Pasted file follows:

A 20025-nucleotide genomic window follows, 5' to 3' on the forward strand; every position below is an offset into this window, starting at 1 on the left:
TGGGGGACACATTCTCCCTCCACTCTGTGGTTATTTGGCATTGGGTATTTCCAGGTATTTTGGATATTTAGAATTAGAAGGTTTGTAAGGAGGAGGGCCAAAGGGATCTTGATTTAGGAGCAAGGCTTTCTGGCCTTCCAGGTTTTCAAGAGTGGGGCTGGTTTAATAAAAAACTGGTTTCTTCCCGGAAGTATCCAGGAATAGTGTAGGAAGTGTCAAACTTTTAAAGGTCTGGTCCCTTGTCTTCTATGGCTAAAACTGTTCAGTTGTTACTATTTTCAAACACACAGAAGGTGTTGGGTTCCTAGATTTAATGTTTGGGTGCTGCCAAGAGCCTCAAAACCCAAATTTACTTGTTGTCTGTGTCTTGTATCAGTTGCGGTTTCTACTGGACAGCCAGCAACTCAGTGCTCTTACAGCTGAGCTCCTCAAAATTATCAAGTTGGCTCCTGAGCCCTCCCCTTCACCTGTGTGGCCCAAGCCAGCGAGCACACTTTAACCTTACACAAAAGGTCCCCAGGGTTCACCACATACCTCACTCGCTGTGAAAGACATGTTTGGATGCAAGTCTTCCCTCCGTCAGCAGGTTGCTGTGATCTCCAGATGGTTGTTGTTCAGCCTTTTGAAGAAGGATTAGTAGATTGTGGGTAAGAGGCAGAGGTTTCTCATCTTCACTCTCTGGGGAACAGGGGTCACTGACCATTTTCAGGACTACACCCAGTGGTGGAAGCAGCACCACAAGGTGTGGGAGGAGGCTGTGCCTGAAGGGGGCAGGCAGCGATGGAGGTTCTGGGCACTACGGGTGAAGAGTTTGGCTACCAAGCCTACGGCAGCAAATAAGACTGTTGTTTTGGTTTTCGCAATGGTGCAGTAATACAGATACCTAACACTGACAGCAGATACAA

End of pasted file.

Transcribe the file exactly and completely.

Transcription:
A 20025-nucleotide genomic window follows, 5' to 3' on the forward strand; every position below is an offset into this window, starting at 1 on the left:
TGGGGGACACATTCTCCCTCCACTCTGTGGTTATTTGGCATTGGGTATTTCCAGGTATTTTGGATATTTAGAATTAGAAGGTTTGTAAGGAGGAGGGCCAAAGGGATCTTGATTTAGGAGCAAGGCTTTCTGGCCTTCCAGGTTTTCAAGAGTGGGGCTGGTTTAATAAAAAACTGGTTTCTTCCCGGAAGTATCCAGGAATAGTGTAGGAAGTGTCAAACTTTTAAAGGTCTGGTCCCTTGTCTTCTATGGCTAAAACTGTTCAGTTGTTACTATTTTCAAACACACAGAAGGTGTTGGGTTCCTAGATTTAATGTTTGGGTGCTGCCAAGAGCCTCAAAACCCAAATTTACTTGTTGTCTGTGTCTTGTATCAGTTGCGGTTTCTACTGGACAGCCAGCAACTCAGTGCTCTTACAGCTGAGCTCCTCAAAATTATCAAGTTGGCTCCTGAGCCCTCCCCTTCACCTGTGTGGCCCAAGCCAGCGAGCACACTTTAACCTTACACAAAAGGTCCCCAGGGTTCACCACATACCTCACTCGCTGTGAAAGACATGTTTGGATGCAAGTCTTCCCTCCGTCAGCAGGTTGCTGTGATCTCCAGATGGTTGTTGTTCAGCCTTTTGAAGAAGGATTAGTAGATTGTGGGTAAGAGGCAGAGGTTTCTCATCTTCACTCTCTGGGGAACAGGGGTCACTGACCATTTTCAGGACTACACCCAGTGGTGGAAGCAGCACCACAAGGTGTGGGAGGAGGCTGTGCCTGAAGGGGGCAGGCAGCGATGGAGGTTCTGGGCACTACGGGTGAAGAGTTTGGCTACCAAGCCTACGGCAGCAAATAAGACTGTTGTTTTGGTTTTCGCAATGGTGCAGTAATACAGATACCTAACACTGACAGCAGATACAA